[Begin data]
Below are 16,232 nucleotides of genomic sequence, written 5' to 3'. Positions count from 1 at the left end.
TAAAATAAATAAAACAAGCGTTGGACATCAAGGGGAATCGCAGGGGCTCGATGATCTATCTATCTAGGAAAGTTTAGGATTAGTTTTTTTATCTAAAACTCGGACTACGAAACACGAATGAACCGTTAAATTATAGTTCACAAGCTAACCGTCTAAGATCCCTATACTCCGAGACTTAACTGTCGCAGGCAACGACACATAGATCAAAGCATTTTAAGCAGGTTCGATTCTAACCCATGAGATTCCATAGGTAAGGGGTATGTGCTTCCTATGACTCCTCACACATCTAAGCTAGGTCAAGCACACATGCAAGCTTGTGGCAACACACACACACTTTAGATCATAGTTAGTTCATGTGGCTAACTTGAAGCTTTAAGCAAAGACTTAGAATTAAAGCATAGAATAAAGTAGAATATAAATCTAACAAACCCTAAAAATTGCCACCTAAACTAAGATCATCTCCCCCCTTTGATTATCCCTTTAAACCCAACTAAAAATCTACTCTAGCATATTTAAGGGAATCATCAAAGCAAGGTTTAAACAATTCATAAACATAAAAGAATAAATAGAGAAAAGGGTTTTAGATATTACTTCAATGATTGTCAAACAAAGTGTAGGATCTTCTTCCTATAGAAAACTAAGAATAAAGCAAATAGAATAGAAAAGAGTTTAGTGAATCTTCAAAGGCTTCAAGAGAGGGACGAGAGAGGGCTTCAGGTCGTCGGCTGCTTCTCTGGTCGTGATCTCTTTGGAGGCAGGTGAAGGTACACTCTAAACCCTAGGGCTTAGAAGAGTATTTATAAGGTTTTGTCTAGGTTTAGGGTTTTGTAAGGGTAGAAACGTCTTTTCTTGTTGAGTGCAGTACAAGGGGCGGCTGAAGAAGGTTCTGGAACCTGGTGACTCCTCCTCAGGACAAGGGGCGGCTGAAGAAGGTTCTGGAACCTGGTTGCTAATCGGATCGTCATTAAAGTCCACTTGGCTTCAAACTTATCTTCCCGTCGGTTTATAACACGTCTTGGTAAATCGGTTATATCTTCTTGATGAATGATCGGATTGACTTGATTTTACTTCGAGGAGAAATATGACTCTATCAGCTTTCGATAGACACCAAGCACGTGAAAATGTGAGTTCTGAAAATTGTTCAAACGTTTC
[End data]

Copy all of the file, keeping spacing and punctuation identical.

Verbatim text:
Below are 16,232 nucleotides of genomic sequence, written 5' to 3'. Positions count from 1 at the left end.
TAAAATAAATAAAACAAGCGTTGGACATCAAGGGGAATCGCAGGGGCTCGATGATCTATCTATCTAGGAAAGTTTAGGATTAGTTTTTTTATCTAAAACTCGGACTACGAAACACGAATGAACCGTTAAATTATAGTTCACAAGCTAACCGTCTAAGATCCCTATACTCCGAGACTTAACTGTCGCAGGCAACGACACATAGATCAAAGCATTTTAAGCAGGTTCGATTCTAACCCATGAGATTCCATAGGTAAGGGGTATGTGCTTCCTATGACTCCTCACACATCTAAGCTAGGTCAAGCACACATGCAAGCTTGTGGCAACACACACACACTTTAGATCATAGTTAGTTCATGTGGCTAACTTGAAGCTTTAAGCAAAGACTTAGAATTAAAGCATAGAATAAAGTAGAATATAAATCTAACAAACCCTAAAAATTGCCACCTAAACTAAGATCATCTCCCCCCTTTGATTATCCCTTTAAACCCAACTAAAAATCTACTCTAGCATATTTAAGGGAATCATCAAAGCAAGGTTTAAACAATTCATAAACATAAAAGAATAAATAGAGAAAAGGGTTTTAGATATTACTTCAATGATTGTCAAACAAAGTGTAGGATCTTCTTCCTATAGAAAACTAAGAATAAAGCAAATAGAATAGAAAAGAGTTTAGTGAATCTTCAAAGGCTTCAAGAGAGGGACGAGAGAGGGCTTCAGGTCGTCGGCTGCTTCTCTGGTCGTGATCTCTTTGGAGGCAGGTGAAGGTACACTCTAAACCCTAGGGCTTAGAAGAGTATTTATAAGGTTTTGTCTAGGTTTAGGGTTTTGTAAGGGTAGAAACGTCTTTTCTTGTTGAGTGCAGTACAAGGGGCGGCTGAAGAAGGTTCTGGAACCTGGTGACTCCTCCTCAGGACAAGGGGCGGCTGAAGAAGGTTCTGGAACCTGGTTGCTAATCGGATCGTCATTAAAGTCCACTTGGCTTCAAACTTATCTTCCCGTCGGTTTATAACACGTCTTGGTAAATCGGTTATATCTTCTTGATGAATGATCGGATTGACTTGATTTTACTTCGAGGAGAAATATGACTCTATCAGCTTTCGATAGACACCAAGCACGTGAAAATGTGAGTTCTGAAAATTGTTCAAACGTTTC